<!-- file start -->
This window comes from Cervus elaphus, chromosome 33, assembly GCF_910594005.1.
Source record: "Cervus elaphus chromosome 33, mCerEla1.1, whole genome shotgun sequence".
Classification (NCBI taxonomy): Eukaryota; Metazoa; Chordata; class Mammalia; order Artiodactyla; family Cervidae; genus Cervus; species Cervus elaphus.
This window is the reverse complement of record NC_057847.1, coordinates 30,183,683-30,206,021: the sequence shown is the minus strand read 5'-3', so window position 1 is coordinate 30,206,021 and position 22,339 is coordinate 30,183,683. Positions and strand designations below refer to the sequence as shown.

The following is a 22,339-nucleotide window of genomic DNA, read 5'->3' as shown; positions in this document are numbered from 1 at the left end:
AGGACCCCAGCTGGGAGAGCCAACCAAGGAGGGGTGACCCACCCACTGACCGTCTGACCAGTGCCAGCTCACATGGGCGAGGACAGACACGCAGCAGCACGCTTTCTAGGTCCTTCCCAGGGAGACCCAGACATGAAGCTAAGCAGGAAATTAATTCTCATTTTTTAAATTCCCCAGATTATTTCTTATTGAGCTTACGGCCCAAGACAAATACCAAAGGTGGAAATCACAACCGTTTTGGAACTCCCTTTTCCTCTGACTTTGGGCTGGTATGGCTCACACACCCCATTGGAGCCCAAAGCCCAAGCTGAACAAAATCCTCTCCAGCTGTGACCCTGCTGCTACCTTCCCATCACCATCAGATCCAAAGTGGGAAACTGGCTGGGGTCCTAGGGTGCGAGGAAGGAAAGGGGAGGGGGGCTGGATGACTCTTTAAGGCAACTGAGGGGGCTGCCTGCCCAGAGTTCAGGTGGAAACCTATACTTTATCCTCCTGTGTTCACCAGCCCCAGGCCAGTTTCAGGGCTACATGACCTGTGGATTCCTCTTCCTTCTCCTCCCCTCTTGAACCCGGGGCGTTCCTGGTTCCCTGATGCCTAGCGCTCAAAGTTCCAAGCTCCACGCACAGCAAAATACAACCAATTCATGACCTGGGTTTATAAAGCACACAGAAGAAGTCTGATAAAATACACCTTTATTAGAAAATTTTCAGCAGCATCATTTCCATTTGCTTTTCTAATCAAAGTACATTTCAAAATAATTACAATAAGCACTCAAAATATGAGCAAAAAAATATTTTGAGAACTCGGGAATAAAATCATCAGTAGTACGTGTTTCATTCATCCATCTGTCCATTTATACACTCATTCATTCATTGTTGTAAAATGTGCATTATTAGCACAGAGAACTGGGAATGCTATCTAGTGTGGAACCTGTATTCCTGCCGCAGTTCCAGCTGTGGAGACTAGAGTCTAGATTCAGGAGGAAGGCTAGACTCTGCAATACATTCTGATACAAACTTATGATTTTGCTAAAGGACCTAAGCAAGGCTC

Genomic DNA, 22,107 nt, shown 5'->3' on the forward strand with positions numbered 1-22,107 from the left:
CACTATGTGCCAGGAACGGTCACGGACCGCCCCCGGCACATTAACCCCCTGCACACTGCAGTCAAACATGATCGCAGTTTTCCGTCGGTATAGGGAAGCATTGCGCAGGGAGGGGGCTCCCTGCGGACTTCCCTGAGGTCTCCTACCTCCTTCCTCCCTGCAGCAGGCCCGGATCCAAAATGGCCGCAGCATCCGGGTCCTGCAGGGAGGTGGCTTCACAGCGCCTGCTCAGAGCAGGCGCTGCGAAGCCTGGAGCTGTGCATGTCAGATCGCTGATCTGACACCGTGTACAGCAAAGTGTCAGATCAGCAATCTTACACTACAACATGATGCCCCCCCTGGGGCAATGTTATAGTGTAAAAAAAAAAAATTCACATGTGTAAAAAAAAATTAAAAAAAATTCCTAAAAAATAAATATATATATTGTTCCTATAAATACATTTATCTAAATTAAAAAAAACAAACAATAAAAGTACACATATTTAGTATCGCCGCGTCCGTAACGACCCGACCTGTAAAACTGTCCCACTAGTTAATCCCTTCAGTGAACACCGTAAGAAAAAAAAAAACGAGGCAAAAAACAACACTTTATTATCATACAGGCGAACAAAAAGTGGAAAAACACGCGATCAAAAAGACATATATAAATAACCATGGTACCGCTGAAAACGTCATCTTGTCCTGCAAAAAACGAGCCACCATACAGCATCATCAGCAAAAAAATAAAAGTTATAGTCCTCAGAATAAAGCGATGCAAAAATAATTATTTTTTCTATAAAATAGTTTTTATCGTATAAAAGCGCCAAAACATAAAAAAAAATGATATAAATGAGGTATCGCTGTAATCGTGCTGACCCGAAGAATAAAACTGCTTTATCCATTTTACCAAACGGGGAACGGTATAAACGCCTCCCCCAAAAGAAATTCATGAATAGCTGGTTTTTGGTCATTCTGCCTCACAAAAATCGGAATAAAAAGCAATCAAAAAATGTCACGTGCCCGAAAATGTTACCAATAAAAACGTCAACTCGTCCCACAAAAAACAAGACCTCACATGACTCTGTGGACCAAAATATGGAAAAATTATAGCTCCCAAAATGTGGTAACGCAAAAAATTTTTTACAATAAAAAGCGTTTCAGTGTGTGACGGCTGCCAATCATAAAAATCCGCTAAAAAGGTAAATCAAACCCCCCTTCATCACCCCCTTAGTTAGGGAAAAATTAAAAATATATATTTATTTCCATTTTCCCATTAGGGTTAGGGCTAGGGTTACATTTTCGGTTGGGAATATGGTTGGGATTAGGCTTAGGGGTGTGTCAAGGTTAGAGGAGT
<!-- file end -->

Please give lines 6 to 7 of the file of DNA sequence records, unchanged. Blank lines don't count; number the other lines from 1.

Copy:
AGGACCCCAGCTGGGAGAGCCAACCAAGGAGGGGTGACCCACCCACTGACCGTCTGACCAGTGCCAGCTCACATGGGCGAGGACAGACACGCAGCAGCACGCTTTCTAGGTCCTTCCCAGGGAGACCCAGACATGAAGCTAAGCAGGAAATTAATTCTCATTTTTTAAATTCCCCAGATTATTTCTTATTGAGCTTACGGCCCAAGACAAATACCAAAGGTGGAAATCACAACCGTTTTGGAACTCCCTTTTCCTCTGACTTTGGGCTGGTATGGCTCACACACCCCATTGGAGCCCAAAGCCCAAGCTGAACAAAATCCTCTCCAGCTGTGACCCTGCTGCTACCTTCCCATCACCATCAGATCCAAAGTGGGAAACTGGCTGGGGTCCTAGGGTGCGAGGAAGGAAAGGGGAGGGGGGCTGGATGACTCTTTAAGGCAACTGAGGGGGCTGCCTGCCCAGAGTTCAGGTGGAAACCTATACTTTATCCTCCTGTGTTCACCAGCCCCAGGCCAGTTTCAGGGCTACATGACCTGTGGATTCCTCTTCCTTCTCCTCCCCTCTTGAACCCGGGGCGTTCCTGGTTCCCTGATGCCTAGCGCTCAAAGTTCCAAGCTCCACGCACAGCAAAATACAACCAATTCATGACCTGGGTTTATAAAGCACACAGAAGAAGTCTGATAAAATACACCTTTATTAGAAAATTTTCAGCAGCATCATTTCCATTTGCTTTTCTAATCAAAGTACATTTCAAAATAATTACAATAAGCACTCAAAATATGAGCAAAAAAATATTTTGAGAACTCGGGAATAAAATCATCAGTAGTACGTGTTTCATTCATCCATCTGTCCATTTATACACTCATTCATTCATTGTTGTAAAATGTGCATTATTAGCACAGAGAACTGGGAATGCTATCTAGTGTGGAACCTGTATTCCTGCCGCAGTTCCAGCTGTGGAGACTAGAGTCTAGATTCAGGAGGAAGGCTAGACTCTGCAATACATTCTGATACAAACTTATGATTTTGCTAAAGGACCTAAGCAAGGCTC

Genomic DNA, 22,107 nt, shown 5'->3' on the forward strand with positions numbered 1-22,107 from the left: